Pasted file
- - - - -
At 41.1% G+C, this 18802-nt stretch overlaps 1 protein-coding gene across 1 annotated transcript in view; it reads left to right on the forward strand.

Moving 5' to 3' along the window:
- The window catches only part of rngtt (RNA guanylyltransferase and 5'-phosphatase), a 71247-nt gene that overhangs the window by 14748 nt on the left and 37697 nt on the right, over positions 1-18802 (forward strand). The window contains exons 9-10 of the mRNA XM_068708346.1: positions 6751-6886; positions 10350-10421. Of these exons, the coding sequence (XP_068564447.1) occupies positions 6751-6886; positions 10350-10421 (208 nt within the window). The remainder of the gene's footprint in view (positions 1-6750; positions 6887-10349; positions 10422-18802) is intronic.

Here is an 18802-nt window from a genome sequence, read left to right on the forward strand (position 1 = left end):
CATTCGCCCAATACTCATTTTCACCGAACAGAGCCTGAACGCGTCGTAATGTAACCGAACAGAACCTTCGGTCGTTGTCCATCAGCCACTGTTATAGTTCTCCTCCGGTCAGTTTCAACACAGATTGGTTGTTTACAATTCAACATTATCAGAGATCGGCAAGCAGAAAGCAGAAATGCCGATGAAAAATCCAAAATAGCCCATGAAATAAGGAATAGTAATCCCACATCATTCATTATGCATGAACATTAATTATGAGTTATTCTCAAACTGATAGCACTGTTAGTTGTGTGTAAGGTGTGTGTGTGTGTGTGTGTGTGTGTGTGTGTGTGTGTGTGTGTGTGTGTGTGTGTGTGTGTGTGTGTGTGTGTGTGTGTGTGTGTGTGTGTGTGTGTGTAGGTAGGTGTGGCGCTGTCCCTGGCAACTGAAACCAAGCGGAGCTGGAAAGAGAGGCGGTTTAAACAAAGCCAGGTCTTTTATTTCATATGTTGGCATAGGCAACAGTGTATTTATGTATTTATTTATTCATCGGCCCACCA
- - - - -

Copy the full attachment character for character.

At 41.1% G+C, this 18802-nt stretch overlaps 1 protein-coding gene across 1 annotated transcript in view; it reads left to right on the forward strand.

Moving 5' to 3' along the window:
- The window catches only part of rngtt (RNA guanylyltransferase and 5'-phosphatase), a 71247-nt gene that overhangs the window by 14748 nt on the left and 37697 nt on the right, over positions 1-18802 (forward strand). The window contains exons 9-10 of the mRNA XM_068708346.1: positions 6751-6886; positions 10350-10421. Of these exons, the coding sequence (XP_068564447.1) occupies positions 6751-6886; positions 10350-10421 (208 nt within the window). The remainder of the gene's footprint in view (positions 1-6750; positions 6887-10349; positions 10422-18802) is intronic.

Here is an 18802-nt window from a genome sequence, read left to right on the forward strand (position 1 = left end):
CATTCGCCCAATACTCATTTTCACCGAACAGAGCCTGAACGCGTCGTAATGTAACCGAACAGAACCTTCGGTCGTTGTCCATCAGCCACTGTTATAGTTCTCCTCCGGTCAGTTTCAACACAGATTGGTTGTTTACAATTCAACATTATCAGAGATCGGCAAGCAGAAAGCAGAAATGCCGATGAAAAATCCAAAATAGCCCATGAAATAAGGAATAGTAATCCCACATCATTCATTATGCATGAACATTAATTATGAGTTATTCTCAAACTGATAGCACTGTTAGTTGTGTGTAAGGTGTGTGTGTGTGTGTGTGTGTGTGTGTGTGTGTGTGTGTGTGTGTGTGTGTGTGTGTGTGTGTGTGTGTGTGTGTGTGTGTGTGTGTGTGTGTGTGTGTAGGTAGGTGTGGCGCTGTCCCTGGCAACTGAAACCAAGCGGAGCTGGAAAGAGAGGCGGTTTAAACAAAGCCAGGTCTTTTATTTCATATGTTGGCATAGGCAACAGTGTATTTATGTATTTATTTATTCATCGGCCCACCA